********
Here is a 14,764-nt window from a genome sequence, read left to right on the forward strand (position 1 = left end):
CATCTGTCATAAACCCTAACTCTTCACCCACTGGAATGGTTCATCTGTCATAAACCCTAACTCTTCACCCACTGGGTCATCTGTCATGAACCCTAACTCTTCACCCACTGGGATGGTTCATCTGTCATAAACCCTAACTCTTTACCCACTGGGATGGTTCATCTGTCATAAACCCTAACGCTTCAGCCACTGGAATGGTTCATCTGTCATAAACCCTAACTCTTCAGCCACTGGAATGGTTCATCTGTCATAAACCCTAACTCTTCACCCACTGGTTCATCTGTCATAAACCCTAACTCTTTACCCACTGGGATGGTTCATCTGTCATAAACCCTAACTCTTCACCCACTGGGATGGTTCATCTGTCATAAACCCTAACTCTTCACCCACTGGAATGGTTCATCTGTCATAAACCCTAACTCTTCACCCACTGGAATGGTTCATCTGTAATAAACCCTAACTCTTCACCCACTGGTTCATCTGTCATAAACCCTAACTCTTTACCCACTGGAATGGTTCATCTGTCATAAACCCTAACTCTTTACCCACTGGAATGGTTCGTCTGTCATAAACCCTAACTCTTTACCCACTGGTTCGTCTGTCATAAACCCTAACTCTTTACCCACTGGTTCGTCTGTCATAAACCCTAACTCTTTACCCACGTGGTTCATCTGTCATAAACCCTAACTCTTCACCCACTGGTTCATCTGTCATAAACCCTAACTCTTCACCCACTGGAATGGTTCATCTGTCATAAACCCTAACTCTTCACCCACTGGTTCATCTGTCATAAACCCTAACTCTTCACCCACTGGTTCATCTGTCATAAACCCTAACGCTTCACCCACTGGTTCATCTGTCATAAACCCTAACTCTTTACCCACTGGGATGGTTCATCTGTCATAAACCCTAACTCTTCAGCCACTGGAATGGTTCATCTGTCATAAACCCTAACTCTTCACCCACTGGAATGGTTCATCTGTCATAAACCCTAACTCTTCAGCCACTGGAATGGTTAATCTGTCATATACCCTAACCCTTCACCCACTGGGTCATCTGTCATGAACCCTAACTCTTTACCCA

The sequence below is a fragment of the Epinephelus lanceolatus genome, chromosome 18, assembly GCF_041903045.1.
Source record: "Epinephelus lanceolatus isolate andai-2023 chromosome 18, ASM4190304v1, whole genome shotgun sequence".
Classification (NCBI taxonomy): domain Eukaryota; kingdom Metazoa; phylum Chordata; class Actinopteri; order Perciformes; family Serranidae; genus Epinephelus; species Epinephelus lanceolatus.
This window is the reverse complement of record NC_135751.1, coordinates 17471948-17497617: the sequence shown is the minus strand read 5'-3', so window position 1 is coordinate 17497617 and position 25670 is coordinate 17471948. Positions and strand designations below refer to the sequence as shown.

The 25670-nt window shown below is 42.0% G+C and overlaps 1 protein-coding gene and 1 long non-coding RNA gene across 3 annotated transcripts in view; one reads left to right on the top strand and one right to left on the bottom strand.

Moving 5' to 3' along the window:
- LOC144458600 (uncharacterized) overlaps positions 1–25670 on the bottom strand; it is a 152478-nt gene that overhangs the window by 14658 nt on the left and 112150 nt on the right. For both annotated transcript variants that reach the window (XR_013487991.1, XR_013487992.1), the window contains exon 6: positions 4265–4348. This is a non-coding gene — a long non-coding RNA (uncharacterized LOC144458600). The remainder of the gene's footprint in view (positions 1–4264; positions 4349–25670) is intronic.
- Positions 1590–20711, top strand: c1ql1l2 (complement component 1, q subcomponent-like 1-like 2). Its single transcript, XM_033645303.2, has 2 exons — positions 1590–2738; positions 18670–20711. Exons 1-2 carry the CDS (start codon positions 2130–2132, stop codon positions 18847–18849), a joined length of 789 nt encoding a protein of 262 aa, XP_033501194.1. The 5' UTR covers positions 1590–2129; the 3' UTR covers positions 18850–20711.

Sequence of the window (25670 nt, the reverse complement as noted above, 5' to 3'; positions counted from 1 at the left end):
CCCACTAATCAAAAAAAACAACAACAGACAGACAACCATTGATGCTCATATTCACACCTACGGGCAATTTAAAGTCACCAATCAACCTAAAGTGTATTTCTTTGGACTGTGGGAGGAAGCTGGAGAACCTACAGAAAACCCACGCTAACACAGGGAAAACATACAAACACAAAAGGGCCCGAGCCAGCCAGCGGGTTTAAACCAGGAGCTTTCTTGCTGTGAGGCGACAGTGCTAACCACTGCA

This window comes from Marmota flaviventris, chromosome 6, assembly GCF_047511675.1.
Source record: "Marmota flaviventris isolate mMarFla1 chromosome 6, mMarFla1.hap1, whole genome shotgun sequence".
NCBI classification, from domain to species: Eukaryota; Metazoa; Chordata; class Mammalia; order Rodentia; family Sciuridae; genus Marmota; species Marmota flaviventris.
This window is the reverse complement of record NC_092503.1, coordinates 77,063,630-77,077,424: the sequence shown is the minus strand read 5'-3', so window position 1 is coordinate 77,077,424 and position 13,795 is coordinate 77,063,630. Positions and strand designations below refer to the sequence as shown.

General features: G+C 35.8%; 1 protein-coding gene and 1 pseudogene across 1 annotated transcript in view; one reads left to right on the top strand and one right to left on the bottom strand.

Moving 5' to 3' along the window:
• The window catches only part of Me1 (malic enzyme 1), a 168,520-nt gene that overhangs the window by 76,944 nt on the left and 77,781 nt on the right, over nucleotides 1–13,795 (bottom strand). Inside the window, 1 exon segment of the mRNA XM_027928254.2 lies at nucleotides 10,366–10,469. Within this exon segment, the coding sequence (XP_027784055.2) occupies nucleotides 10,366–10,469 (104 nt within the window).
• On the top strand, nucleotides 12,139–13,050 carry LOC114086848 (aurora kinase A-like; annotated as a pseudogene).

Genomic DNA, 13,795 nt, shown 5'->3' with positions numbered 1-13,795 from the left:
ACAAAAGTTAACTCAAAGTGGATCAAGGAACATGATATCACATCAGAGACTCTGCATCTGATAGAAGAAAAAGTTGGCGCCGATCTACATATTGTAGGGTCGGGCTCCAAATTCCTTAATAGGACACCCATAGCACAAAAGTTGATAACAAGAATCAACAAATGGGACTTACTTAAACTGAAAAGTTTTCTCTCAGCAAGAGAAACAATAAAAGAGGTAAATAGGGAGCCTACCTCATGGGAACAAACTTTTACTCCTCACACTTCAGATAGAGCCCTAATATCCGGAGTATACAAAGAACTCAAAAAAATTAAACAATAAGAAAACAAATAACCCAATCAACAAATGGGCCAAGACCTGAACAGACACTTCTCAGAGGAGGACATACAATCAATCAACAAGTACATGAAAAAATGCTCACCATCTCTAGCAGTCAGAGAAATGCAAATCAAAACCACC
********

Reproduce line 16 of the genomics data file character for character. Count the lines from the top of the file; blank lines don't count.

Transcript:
This window is the reverse complement of record NC_092503.1, coordinates 77,063,630-77,077,424: the sequence shown is the minus strand read 5'-3', so window position 1 is coordinate 77,077,424 and position 13,795 is coordinate 77,063,630. Positions and strand designations below refer to the sequence as shown.